The Learning and Skills Council (LSC) has pledged pound;140,000 to try to save South Worcestershire College's Acquired Brain Injury Unit, but questions remain over whether the college will even be able to claim the money.
With a pound;550,000 cut to its adult education budget - about a quarter of the total - the college was forced to plan the closure of the brain injury unit because it does not provide priority qualifications that attract funding.
Instead, clients, who range from elderly people who have suffered strokes to victims of accidents, relearn communication and motor skills.
It is the only dedicated facility of its kind for adults in the country.
Principal Michael O'Brien said that in order to access the new funding, he needs to demonstrate that the learning fits within one of the priority areas of basic skills, full level-two and level-three qualifications and some level-four provision.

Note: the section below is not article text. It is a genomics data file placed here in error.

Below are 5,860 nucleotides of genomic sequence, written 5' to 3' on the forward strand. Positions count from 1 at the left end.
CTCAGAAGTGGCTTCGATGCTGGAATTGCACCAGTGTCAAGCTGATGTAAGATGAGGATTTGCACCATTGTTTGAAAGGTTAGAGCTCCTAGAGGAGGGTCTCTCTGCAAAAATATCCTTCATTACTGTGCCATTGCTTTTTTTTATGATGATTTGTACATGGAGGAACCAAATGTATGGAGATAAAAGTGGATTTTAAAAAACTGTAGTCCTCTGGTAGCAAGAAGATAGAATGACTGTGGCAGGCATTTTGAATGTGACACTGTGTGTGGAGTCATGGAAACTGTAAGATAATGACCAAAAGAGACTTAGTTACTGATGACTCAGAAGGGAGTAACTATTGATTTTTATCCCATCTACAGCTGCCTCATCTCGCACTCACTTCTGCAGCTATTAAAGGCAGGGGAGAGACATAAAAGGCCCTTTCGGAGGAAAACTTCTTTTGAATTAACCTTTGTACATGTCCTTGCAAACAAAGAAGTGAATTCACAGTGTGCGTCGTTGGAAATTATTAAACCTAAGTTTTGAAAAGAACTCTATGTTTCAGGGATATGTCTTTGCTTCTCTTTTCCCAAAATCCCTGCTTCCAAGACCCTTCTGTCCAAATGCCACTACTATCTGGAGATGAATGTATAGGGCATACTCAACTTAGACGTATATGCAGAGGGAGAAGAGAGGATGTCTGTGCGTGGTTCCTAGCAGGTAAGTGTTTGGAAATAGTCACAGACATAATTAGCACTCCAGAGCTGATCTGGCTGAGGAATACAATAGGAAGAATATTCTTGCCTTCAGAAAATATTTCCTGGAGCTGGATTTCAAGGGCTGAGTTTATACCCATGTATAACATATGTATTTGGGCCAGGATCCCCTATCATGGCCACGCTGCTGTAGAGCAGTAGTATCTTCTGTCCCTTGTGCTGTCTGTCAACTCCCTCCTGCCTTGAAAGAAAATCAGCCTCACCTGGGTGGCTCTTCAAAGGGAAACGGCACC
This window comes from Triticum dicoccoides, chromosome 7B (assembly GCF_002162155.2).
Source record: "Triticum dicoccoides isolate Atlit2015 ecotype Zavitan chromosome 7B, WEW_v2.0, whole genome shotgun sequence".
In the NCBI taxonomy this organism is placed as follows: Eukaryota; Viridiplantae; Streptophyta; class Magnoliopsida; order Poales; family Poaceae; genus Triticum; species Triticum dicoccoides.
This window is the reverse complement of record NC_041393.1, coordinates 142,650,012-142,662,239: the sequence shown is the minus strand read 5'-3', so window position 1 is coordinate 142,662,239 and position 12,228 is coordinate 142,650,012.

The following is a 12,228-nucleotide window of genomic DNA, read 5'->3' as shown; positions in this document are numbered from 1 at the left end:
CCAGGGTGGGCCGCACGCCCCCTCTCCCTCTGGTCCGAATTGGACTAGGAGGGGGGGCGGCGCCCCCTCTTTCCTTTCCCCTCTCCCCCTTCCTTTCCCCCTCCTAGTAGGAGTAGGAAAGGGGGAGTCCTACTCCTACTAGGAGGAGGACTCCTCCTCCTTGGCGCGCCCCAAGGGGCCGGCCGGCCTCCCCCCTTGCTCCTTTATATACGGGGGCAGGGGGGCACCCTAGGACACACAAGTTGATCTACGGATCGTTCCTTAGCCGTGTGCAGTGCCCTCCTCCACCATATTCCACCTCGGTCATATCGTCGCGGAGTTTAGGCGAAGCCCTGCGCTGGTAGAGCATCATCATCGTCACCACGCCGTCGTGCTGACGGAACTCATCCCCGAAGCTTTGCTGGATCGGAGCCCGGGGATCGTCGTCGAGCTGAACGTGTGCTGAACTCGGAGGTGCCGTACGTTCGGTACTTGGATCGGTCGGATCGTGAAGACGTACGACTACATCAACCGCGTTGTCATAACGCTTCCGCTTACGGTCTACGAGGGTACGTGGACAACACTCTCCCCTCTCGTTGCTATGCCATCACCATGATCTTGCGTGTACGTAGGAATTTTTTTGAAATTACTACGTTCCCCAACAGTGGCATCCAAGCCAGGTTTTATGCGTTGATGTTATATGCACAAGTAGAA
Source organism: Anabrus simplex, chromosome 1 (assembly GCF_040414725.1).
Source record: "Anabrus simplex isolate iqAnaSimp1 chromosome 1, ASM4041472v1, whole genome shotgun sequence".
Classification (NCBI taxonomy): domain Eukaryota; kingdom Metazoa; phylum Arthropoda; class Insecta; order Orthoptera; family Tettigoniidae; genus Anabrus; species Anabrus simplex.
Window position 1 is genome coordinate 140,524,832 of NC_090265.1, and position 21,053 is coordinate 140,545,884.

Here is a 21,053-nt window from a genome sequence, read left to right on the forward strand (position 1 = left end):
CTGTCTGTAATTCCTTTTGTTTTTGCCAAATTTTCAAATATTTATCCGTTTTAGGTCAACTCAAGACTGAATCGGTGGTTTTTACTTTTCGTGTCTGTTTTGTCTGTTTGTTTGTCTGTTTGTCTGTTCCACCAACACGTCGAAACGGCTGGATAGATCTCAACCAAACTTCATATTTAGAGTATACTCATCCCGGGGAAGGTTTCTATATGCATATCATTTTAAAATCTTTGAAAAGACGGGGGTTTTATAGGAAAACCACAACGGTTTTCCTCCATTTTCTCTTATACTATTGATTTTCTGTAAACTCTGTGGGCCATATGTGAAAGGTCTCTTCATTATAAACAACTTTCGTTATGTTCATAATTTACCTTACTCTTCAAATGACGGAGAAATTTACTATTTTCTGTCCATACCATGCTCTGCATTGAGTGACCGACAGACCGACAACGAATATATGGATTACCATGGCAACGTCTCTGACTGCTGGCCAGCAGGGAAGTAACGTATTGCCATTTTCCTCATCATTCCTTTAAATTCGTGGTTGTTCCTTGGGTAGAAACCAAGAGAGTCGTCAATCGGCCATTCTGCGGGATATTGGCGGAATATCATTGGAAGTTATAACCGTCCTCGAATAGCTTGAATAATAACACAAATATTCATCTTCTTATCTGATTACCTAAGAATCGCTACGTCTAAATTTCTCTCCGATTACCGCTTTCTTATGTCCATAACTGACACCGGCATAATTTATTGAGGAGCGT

He said: "My impression is decisions are made in Whitehall in a very sweeping way and left to local officers to implement.
"And the local officers say their hands are tied."
Last year, the college was funded with pound;225,000, so Mr O'Brien said even pound;140,000 would mean reducing what the unit offers.
Peter Luff, Conservative MP for the area and chairman of the Commons business, innovation and skills committee, said: "We can't have arguments about who pays for what.
These very vulnerable people can be made whole again, their lives can be repaired. We have a moral duty to get these people back on their feet."
A spokeswoman for the LSC said its offer of additional funding should secure the unit's future.
She said: "In line with the skills investment strategy, no provision for students with learning difficulties and disabilities will be affected in this case."